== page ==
A way forward on Aged Care

Thursday, 11 August 2011  Features

A senior academic at the Australian School of Business has responded to the Productivity Commission’s report on aged care, and says that this does provide a good roadmap to pay for a greatly increased aged care burden over the next few decades.

Senior Lecturer Laurel Hixon, a Research Associate from the Australian Institute for Population Ageing Research at the Australian School of Business says "in 2050, for every aged person there will be barely half the number of taxpayers there are now. This will be the next demographic milestone to be passed by that revolutionary generation, the baby boomers."The Productivity Commission report considers calculating the different parts of aged care differently, separating personal and health care, everyday living expenses and accommodation. She says "this acknowledges the varying roles of the private market and of public risk-sharing."

Laurel Hixon adds "aged care is different from medical care in a number of important ways. What the Productivity Commission acknowledges is that certain aspects of aged care are similar to medical care and the risk of that care should be spread over the largest population and the rest should be, and must remain, a private responsibility."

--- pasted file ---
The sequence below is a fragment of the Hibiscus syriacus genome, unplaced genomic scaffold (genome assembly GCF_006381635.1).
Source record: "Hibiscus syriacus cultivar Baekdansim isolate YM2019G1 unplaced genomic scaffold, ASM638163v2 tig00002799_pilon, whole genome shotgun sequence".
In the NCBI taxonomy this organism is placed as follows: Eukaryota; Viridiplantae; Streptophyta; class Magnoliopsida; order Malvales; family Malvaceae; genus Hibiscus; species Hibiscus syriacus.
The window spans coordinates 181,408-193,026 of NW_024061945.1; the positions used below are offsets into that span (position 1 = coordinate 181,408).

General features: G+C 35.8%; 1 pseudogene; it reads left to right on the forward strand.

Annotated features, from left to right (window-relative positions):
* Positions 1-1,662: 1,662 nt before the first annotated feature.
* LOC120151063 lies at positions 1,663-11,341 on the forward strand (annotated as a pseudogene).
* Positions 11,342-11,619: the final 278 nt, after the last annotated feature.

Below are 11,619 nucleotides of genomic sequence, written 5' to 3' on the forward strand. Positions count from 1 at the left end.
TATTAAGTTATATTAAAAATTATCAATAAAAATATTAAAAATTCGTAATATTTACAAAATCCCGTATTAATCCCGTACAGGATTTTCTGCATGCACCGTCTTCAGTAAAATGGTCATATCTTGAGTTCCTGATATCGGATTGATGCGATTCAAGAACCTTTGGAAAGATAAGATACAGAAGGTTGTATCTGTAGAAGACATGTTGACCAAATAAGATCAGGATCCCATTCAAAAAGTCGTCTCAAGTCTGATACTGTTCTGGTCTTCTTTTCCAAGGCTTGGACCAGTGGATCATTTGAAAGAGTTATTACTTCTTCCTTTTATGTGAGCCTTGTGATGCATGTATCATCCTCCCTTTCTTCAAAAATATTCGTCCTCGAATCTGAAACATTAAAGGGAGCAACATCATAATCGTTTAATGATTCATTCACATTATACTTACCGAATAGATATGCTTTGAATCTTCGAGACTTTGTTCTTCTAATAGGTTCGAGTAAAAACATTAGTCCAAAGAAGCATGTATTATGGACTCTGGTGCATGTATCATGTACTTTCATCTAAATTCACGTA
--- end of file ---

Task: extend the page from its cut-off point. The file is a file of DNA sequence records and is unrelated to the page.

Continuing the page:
"This really supports retaining the pay-as-you-go tax financed scheme which spreads the risk over people, but not time. In medical care, it has been well demonstrated that if a person does not know when or whether they will need care, and the cost of that care is expensive, then insurance is needed to spread the risk over people. Tax can step up to meet part of that cost."

"However accommodation is a different matter," she says. "It is interesting that the Productivity Commission recommends government-sponsored equity release schemes under which money could be drawn down from the equity in a person’s home to pay the predictable living and accommodation costs. While this is controversial, there really isn’t much of an alternative to addressing the future growth associated with the services needed to care for an ageing population. Really, the Commission appears to be right to expect individuals to meet this responsibility. The Commission's recommended structure is one way to unlock some of the value in people’s homes to pay for old age."

"The Australian government has taken the approach of moving greater responsibility ‘off budget’ and on to the individual and private sectors through private health insurance subsidies and mandatory superannuation schemes, and this fits with it."

Laurel Hixon was invited to be part of the Productivity Commission’s Funding Roundtable and testified before them on public and private insurance.

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